The Jožef Stefan Institute aims high

No idea is too crazy not to be worth trying, and no knowledge is so close to the truth that it cannot be denied

The Jožef Stefan Institute (IJS), Slovenia's leading science and research centre, is marking 70 years.  The IJS is the largest research centre in the country which by far transcends the Slovenian borders in terms of science and culturally.

With some 990 employees, it covers a range of basic and applied research. Its main areas of research are physics and reactor technology, chemistry, materials, biochemistry and the environment, and ICT with robotics and automation.The IJS is currently taking part in some 150 projects within the Horizon 2020 programme, and cooperates with research centres and universities from Europe, the US, Japan and South Korea. It is one of the most desired partners in European projects. The IJS has always been more than just a centre of scientific research and technological development. It plays an important role in pioneering various national policies in nuclear energy, the environment, food and metrology

It emerged from the Slovenian Academy of Sciences and Arts' institute for physics, which was set up in 1946. However, the year of its establishment is considered 1949, when the institute refocussed on nuclear energy research.
In 1969, it was renamed after physicist, mathematician and poet Jožef Stefan (1835-1893), the only Slovenian scientist to have discovered one of the basic natural laws. The IJS became part of the University of Ljubljana in 1971 and has been an independent public research institution since 1992.

Josef Stefan (24 March 1835 – 7 January 1893) was an ethnic Carinthian Slovene physicist and mathematician,. He was born in Austria however by the origin he was Slovene. Photo: Daniel Novakovič/STA

Slovenia is among the best in science

Indeed, among the many of its breakthroughs, the IJS scientists synthetized a compound of xenon fluoride in the 1960s, which had been thought impossible until then. In the 1980s, they discovered the stefin enzyme and developed the first robots. They also launched the first internet connection and set up the first web site in Slovenia. An important discovery was also a micro laser as well as ferromagnetic fluid, which had been considered impossible to produce. Its researchers have taken part in proving the existence of the Higgs boson at the European Organisation for Nuclear Research (CERN). Close collaboration with the University Medical Centre has resulted in the development of medical equipment (tomography, electrical stimulators and appliances), the provision of isotopes for clinical research and treatment of patients, and the introduction of new research techniques and diagnostic methods into clinical medicine. The IJS and the Valdoltra Orthopaedic Hospital founded the Research Institute Valdoltra, which is now an independent institution.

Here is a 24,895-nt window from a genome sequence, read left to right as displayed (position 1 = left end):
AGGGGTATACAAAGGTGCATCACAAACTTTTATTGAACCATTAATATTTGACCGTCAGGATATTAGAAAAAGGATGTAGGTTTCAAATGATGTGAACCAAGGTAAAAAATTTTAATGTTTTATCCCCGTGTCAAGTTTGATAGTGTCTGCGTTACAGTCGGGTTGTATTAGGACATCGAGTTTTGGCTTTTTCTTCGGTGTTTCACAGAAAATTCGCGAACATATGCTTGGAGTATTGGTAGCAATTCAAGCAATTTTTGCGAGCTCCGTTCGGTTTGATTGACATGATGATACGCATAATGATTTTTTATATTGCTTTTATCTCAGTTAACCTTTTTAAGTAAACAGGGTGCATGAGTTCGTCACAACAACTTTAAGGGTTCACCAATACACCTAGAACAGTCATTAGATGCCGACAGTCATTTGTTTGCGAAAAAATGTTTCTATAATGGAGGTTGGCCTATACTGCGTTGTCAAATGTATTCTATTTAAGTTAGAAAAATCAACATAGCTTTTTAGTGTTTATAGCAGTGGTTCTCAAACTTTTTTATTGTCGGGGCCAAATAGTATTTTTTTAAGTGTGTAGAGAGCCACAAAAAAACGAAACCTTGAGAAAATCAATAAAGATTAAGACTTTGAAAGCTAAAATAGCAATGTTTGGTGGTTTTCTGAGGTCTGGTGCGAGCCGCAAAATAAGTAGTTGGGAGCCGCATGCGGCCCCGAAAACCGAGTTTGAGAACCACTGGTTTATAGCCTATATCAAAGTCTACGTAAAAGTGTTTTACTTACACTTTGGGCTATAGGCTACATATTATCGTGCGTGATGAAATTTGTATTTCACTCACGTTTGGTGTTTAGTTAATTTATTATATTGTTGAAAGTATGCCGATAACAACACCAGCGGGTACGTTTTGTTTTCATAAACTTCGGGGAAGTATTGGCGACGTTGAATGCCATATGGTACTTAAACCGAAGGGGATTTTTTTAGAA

Being well aware of the international nature of science, the IJS has devoted considerable efforts to international co-operation. Today it co-operates with many leading scientific research institutions world-wide. In 2006 the IJS signed an agreement of collaboration with Joanneum Research, the leading Austrian techological institute. In 2007, an agreement of collaboration was also signed with the Korean Basic Science Institute.

Photo: Daniel Novakovič/STA

Text by Tanja Glogovčan
Source: STA and